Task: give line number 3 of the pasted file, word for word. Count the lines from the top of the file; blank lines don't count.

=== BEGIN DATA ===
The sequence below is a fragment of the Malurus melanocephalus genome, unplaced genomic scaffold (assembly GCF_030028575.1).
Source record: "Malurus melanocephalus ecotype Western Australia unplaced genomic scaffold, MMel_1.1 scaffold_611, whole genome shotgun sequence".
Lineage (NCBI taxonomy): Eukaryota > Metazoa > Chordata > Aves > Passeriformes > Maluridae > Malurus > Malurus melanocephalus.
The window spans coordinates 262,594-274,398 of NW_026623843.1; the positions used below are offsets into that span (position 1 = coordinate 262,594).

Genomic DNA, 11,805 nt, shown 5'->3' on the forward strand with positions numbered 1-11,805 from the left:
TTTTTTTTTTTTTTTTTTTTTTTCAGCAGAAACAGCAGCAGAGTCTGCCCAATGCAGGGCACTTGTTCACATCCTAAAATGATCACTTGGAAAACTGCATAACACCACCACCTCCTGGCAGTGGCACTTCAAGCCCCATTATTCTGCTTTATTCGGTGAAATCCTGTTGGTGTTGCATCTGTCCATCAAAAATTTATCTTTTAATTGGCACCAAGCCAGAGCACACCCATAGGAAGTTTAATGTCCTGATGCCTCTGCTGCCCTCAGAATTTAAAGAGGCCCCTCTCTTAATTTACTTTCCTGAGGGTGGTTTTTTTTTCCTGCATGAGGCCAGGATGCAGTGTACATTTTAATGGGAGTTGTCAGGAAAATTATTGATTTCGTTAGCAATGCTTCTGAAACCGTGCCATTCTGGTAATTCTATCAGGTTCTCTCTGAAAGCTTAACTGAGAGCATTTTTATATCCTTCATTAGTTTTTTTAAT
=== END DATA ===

Lineage (NCBI taxonomy): Eukaryota > Metazoa > Chordata > Aves > Passeriformes > Maluridae > Malurus > Malurus melanocephalus.